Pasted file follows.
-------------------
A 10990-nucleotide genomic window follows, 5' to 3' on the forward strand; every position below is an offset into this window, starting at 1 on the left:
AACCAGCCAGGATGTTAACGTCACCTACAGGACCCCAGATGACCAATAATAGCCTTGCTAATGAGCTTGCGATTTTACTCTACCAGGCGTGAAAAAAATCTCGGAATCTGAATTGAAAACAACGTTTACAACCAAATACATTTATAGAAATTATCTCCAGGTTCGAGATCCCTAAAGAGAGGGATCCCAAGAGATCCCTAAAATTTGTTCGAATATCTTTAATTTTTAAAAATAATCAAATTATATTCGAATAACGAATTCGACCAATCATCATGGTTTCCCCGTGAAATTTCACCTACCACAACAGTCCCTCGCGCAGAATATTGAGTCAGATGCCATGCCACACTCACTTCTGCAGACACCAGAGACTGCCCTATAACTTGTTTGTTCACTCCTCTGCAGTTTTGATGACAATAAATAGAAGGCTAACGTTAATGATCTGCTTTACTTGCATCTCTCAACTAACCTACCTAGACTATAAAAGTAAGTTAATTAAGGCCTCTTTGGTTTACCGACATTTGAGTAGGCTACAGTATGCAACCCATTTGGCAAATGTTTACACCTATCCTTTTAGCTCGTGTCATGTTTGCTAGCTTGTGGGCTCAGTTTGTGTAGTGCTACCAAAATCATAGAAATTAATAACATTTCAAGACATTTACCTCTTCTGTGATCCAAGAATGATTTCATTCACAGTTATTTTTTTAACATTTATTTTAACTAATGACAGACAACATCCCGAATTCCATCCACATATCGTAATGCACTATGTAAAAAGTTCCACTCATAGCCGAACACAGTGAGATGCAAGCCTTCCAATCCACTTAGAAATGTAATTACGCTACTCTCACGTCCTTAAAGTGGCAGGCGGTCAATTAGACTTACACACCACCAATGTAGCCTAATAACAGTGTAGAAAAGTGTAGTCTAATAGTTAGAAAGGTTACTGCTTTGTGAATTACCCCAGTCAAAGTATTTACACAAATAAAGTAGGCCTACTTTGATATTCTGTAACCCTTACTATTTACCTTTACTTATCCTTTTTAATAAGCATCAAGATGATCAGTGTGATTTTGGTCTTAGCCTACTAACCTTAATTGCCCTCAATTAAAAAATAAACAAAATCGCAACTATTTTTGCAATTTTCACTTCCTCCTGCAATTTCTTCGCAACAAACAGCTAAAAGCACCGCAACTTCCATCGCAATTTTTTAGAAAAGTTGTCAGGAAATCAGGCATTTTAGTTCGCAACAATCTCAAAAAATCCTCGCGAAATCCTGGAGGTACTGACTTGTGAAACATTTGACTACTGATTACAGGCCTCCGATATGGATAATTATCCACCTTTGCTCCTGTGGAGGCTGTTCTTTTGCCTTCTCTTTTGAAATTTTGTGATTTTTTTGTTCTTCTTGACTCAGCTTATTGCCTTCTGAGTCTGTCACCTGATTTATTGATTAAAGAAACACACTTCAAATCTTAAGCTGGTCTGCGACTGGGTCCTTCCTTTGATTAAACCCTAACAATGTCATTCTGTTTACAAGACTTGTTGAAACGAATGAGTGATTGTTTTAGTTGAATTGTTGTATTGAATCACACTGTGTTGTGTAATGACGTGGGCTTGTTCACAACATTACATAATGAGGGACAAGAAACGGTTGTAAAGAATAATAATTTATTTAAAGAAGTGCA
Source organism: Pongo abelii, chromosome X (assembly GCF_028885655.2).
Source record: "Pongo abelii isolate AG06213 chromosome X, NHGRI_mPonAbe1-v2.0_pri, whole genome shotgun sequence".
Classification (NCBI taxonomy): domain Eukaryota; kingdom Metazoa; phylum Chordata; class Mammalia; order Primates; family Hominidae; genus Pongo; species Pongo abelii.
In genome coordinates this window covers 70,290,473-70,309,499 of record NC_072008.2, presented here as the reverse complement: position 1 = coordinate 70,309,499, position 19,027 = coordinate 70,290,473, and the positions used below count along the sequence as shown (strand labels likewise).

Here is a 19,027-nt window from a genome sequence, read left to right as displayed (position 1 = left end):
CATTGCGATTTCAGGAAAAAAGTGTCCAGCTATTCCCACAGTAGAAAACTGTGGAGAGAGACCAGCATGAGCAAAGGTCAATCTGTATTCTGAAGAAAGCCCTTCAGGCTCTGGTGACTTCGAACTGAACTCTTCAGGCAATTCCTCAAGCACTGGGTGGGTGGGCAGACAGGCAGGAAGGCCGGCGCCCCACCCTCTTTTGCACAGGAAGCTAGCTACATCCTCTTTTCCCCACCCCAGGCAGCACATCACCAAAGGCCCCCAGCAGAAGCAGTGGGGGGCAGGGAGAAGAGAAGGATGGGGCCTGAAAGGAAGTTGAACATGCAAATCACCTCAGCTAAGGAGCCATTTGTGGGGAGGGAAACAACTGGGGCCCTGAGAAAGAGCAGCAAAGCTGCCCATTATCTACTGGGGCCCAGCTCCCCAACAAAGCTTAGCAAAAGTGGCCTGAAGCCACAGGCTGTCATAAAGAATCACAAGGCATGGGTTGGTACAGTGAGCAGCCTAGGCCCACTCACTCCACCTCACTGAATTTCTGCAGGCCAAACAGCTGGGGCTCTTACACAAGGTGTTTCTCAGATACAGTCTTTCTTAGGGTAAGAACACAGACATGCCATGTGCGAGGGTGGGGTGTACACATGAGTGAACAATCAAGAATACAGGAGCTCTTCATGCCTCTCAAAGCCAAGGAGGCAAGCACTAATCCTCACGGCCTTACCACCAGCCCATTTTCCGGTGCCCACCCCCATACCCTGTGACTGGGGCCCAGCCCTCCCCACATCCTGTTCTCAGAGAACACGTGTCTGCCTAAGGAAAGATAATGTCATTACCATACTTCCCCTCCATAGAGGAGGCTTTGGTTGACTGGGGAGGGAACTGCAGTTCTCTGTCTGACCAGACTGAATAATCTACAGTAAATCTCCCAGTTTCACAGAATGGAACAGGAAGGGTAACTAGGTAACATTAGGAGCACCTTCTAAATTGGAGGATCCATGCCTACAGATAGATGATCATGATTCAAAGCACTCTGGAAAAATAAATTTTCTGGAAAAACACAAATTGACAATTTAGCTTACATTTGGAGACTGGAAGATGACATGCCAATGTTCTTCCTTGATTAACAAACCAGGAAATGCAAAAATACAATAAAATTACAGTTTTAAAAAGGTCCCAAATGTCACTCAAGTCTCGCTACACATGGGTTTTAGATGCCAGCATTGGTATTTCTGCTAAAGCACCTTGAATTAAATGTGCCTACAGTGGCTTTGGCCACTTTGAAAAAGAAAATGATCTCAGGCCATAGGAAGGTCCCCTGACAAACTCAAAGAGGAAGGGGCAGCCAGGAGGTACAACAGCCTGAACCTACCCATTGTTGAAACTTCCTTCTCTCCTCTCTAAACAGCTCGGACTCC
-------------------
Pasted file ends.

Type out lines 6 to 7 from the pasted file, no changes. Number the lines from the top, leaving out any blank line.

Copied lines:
In genome coordinates this window covers 70,290,473-70,309,499 of record NC_072008.2, presented here as the reverse complement: position 1 = coordinate 70,309,499, position 19,027 = coordinate 70,290,473, and the positions used below count along the sequence as shown (strand labels likewise).

Here is a 19,027-nt window from a genome sequence, read left to right as displayed (position 1 = left end):